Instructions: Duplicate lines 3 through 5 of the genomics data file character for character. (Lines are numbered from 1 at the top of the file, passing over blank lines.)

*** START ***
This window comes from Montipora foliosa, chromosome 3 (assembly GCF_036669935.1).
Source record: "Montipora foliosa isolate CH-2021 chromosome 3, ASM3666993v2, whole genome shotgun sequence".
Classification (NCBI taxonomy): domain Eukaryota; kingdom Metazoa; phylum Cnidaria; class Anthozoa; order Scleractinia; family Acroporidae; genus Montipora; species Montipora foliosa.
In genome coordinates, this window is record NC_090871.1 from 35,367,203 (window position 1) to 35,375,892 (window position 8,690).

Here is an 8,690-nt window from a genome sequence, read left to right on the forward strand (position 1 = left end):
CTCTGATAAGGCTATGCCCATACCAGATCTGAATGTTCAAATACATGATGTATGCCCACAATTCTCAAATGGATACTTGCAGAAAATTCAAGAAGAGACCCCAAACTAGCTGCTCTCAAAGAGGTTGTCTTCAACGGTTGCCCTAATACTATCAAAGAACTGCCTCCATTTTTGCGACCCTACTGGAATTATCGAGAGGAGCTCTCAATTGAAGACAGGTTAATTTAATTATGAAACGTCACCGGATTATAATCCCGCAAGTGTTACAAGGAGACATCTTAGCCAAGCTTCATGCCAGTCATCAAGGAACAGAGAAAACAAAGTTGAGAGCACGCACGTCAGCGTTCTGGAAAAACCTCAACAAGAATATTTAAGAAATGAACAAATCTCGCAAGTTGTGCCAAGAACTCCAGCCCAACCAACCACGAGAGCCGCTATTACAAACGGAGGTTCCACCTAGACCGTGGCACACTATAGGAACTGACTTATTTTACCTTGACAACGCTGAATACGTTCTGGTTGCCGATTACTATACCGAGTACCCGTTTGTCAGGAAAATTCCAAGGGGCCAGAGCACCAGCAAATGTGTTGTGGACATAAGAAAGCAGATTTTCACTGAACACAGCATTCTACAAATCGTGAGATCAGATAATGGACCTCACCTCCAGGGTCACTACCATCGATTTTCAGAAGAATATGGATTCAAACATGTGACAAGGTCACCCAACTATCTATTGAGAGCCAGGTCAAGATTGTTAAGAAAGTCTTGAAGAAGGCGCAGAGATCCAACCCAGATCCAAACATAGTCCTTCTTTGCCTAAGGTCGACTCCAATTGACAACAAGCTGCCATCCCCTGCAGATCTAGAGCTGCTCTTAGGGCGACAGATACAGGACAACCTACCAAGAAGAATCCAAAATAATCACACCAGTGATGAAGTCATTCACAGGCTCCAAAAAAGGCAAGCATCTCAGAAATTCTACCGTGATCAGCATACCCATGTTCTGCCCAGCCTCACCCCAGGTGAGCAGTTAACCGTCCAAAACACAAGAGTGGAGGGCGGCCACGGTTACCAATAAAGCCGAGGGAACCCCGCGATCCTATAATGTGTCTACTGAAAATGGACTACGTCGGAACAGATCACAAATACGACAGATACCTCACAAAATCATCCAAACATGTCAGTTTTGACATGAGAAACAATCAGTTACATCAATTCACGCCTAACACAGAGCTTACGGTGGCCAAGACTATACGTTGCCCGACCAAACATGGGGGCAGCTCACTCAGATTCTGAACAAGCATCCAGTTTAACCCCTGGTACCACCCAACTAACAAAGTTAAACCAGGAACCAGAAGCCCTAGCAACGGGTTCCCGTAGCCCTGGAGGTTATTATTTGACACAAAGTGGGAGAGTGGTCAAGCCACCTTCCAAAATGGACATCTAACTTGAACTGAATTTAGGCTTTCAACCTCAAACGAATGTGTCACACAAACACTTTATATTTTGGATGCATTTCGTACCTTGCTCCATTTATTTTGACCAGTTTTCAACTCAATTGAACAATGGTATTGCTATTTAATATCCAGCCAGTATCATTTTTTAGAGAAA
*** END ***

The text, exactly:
Classification (NCBI taxonomy): domain Eukaryota; kingdom Metazoa; phylum Cnidaria; class Anthozoa; order Scleractinia; family Acroporidae; genus Montipora; species Montipora foliosa.
In genome coordinates, this window is record NC_090871.1 from 35,367,203 (window position 1) to 35,375,892 (window position 8,690).

Here is an 8,690-nt window from a genome sequence, read left to right on the forward strand (position 1 = left end):